13Conditional knockouts: Use in haematology researchMost commonly used Cre mouse lines in haematology are:- Tie2-Cre (v. early endothelial and therefore also haematopoietic).- Vav-Cre (haematopoietic-specific, low/no endothelial excision).- PF4-Cre (one-and-only platelet-specific line).- Mx1-Cre- interferon-responsive promoter.- allows ‘external’ temporal control over Cre expression.- pan-haematopoietic.
14Conditional knockouts: Use in haematology researchMost commonly used Cre mouse lines in haematology are:- Tie2-Cre (v. early endothelial and therefore also haematopoietic).- Vav-Cre (haematopoietic-specific, low/no endothelial excision).- PF4-Cre (one-and-only platelet-specific line).- Mx1-Cre- interferon-responsive promoter.- allows ‘external’ temporal control over Cre expression.- pan-haematopoietic.Examples in haematology:Transcription factors (e.g. SCL), ubiquitous signalling proteins (e.g. G proteins), coagulation factors (TF).
15Accessible methods for generating knockouts - Average knockout costs ~$40K and takes ~1.5 yr to generate.International knockout mouse project aims to delete all ~ 30,000 mouse genes in ES cells.Gene trap-mediated insertion [of promoterless gene for b-galactosidase]. (Disrupts endogenous gene expression - also acts as a handy reporter.)
18Genetic tools for use in human cells: Why?Genetics is a powerful tool for investigating the functions of proteins of interest and has been widely used in haematology-related research.For this field, it is currently limited to fish and mice (and naturally occurring human conditions).One challenge for the field is how best to advance from the era of mouse genetics.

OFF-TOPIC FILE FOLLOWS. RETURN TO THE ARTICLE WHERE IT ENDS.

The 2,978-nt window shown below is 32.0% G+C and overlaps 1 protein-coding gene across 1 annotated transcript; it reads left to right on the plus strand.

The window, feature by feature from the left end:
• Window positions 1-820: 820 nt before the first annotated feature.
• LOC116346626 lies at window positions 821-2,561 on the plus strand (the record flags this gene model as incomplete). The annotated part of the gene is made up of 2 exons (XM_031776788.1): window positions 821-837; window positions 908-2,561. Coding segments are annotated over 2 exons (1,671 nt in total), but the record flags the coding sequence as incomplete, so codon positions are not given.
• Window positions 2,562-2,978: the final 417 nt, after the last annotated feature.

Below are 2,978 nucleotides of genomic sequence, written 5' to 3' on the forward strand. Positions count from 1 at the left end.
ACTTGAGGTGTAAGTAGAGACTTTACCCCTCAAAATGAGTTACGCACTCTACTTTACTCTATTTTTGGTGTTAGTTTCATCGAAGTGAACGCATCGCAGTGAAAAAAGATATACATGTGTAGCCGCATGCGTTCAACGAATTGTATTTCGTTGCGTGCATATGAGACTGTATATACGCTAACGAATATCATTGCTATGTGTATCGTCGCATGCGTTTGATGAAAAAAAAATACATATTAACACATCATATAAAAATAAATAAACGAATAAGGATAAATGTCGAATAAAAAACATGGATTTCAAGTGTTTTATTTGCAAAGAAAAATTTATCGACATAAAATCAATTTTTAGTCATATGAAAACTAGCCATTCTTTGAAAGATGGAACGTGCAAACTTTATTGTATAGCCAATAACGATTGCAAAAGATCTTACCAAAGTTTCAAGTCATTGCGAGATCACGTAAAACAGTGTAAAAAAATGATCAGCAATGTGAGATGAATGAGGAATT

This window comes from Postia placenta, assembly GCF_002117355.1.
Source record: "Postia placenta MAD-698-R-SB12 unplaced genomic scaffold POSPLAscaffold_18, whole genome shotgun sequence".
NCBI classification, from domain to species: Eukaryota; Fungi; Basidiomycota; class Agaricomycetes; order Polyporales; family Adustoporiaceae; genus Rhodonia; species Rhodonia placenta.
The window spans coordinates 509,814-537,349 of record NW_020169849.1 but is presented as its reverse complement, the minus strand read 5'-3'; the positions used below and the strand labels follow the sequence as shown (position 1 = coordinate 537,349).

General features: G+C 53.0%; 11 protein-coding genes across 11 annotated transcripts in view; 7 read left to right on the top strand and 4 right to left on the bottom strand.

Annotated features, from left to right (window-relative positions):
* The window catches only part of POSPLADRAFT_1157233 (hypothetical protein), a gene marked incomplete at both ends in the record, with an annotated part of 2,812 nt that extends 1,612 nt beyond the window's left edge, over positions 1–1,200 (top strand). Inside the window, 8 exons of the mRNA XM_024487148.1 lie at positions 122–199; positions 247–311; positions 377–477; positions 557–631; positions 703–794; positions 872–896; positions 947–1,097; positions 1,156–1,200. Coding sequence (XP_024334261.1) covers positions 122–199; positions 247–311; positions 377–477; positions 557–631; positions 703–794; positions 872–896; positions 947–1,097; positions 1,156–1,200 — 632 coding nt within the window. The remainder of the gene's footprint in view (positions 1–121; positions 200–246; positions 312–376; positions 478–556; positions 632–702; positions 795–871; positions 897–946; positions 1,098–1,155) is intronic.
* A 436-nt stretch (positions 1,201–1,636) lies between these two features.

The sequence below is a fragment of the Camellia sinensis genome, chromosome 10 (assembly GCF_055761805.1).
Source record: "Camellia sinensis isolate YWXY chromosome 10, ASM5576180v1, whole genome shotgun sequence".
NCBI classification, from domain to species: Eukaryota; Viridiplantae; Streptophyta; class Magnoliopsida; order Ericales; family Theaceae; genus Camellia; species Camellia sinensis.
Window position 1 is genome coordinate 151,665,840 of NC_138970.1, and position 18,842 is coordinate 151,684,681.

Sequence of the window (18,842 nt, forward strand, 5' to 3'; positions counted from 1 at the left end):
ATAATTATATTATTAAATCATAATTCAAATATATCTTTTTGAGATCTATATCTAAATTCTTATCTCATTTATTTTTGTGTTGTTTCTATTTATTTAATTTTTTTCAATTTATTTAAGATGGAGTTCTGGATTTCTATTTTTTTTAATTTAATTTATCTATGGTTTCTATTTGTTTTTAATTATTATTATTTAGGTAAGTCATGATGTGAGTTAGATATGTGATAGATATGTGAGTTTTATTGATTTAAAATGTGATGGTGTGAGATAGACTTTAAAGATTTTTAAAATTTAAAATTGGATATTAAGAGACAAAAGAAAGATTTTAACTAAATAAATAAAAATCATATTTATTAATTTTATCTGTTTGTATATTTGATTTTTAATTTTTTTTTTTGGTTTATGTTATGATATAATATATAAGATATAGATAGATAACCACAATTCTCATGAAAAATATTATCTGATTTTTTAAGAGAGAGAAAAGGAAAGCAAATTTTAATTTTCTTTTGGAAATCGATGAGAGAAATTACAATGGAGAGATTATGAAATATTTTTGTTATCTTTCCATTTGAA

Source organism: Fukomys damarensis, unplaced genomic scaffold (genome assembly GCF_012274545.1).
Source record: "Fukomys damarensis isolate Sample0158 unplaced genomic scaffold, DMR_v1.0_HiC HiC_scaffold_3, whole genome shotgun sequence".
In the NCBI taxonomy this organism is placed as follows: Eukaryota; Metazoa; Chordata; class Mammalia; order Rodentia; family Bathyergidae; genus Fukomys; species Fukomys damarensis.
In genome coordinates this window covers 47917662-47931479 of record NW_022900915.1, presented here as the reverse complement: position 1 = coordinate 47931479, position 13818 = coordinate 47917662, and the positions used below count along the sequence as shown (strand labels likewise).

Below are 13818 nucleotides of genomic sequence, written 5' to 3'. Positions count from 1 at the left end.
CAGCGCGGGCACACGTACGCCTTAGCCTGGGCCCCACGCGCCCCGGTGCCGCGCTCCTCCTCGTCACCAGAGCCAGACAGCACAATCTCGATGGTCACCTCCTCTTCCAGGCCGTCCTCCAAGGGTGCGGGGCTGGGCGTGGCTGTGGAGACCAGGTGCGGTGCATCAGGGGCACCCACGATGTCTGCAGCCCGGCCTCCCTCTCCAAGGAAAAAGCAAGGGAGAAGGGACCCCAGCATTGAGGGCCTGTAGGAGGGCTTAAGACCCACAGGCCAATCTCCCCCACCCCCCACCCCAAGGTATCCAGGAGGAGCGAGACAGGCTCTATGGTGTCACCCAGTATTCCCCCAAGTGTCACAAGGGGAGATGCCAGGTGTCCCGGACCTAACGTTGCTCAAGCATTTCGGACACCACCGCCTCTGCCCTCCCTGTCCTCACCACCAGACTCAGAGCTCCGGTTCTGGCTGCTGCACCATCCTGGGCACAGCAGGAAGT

19Genetic tools for use in human cells; How?RNA-mediated interference (RNAi):Naturally occurring mechanism for regulating gene expression.dsRNA inhibits the expression of genes with complementary nucleotide sequences.Occurs in most eukaryotes, including humans.Synthetic dsRNA introduced into cells in culture can induce suppression of specific genes of interest.New methods allow stable and selectable expression of “dsRNA” in cells of interest.
20Genetic tools for use in human cells; How?One goal is to establish a system whereby selected genes can be specifically down-regulated in human MKs/platelets for the purpose of examining protein function in vitro.
21Genetic tools for use in human cells; How?Obtain human HSCs↓Culture into MKsSilence gene/sAnalysis of function
22Genetic tools for use in human cells; How?Obtain human HSCs↓Culture into MKsSilence gene/sAnalysis of functionAntibody-based (CD34+) isolation from peripheral blood leukocytes taken from mobilised patients undergoing harvest for transplantation.Culture in presence of Tpo (+/- Epo, IL-3, SCF) for maturation into >90% MK.Transfect with lentivirus producing shRNA against you target of interest.For platelets: Aggregation, secretion, IIbIIIa activation.For MKs: Ca2+ and other signalling events, IIbIIIa activation.
23Genetic tools for use in haematology research Wide application.Many past successes.Not as technically prohibitive as it used to be.Translation of genetic techniques to human systems happening now.Significant scope for clinical research application.